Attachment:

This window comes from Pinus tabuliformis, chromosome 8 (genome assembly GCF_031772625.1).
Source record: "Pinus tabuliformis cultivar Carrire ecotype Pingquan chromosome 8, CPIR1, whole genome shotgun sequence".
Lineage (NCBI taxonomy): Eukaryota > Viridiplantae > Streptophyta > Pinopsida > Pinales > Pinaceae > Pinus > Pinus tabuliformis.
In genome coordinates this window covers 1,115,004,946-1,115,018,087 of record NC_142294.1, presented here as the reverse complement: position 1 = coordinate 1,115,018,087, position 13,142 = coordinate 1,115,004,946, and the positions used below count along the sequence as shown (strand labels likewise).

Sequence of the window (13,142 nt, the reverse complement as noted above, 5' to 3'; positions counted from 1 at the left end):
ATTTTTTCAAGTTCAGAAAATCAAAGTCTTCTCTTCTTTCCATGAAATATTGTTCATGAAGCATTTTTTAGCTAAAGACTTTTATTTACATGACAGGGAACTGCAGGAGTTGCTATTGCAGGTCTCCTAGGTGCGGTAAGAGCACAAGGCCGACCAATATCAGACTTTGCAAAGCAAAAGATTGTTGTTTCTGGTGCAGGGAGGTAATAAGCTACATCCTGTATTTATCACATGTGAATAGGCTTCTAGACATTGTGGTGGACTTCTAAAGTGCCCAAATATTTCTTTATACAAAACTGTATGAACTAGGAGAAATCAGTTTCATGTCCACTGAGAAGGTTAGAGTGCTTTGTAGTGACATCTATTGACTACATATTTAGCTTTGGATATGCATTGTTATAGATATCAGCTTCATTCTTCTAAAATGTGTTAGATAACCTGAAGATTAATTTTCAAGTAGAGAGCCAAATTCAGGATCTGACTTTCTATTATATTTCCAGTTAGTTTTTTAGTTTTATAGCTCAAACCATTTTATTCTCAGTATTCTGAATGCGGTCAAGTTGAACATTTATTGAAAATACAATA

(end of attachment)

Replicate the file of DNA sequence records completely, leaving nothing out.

This window comes from Pinus tabuliformis, chromosome 8 (genome assembly GCF_031772625.1).
Source record: "Pinus tabuliformis cultivar Carrire ecotype Pingquan chromosome 8, CPIR1, whole genome shotgun sequence".
Lineage (NCBI taxonomy): Eukaryota > Viridiplantae > Streptophyta > Pinopsida > Pinales > Pinaceae > Pinus > Pinus tabuliformis.
In genome coordinates this window covers 1,115,004,946-1,115,018,087 of record NC_142294.1, presented here as the reverse complement: position 1 = coordinate 1,115,018,087, position 13,142 = coordinate 1,115,004,946, and the positions used below count along the sequence as shown (strand labels likewise).

Sequence of the window (13,142 nt, the reverse complement as noted above, 5' to 3'; positions counted from 1 at the left end):
ATTTTTTCAAGTTCAGAAAATCAAAGTCTTCTCTTCTTTCCATGAAATATTGTTCATGAAGCATTTTTTAGCTAAAGACTTTTATTTACATGACAGGGAACTGCAGGAGTTGCTATTGCAGGTCTCCTAGGTGCGGTAAGAGCACAAGGCCGACCAATATCAGACTTTGCAAAGCAAAAGATTGTTGTTTCTGGTGCAGGGAGGTAATAAGCTACATCCTGTATTTATCACATGTGAATAGGCTTCTAGACATTGTGGTGGACTTCTAAAGTGCCCAAATATTTCTTTATACAAAACTGTATGAACTAGGAGAAATCAGTTTCATGTCCACTGAGAAGGTTAGAGTGCTTTGTAGTGACATCTATTGACTACATATTTAGCTTTGGATATGCATTGTTATAGATATCAGCTTCATTCTTCTAAAATGTGTTAGATAACCTGAAGATTAATTTTCAAGTAGAGAGCCAAATTCAGGATCTGACTTTCTATTATATTTCCAGTTAGTTTTTTAGTTTTATAGCTCAAACCATTTTATTCTCAGTATTCTGAATGCGGTCAAGTTGAACATTTATTGAAAATACAATA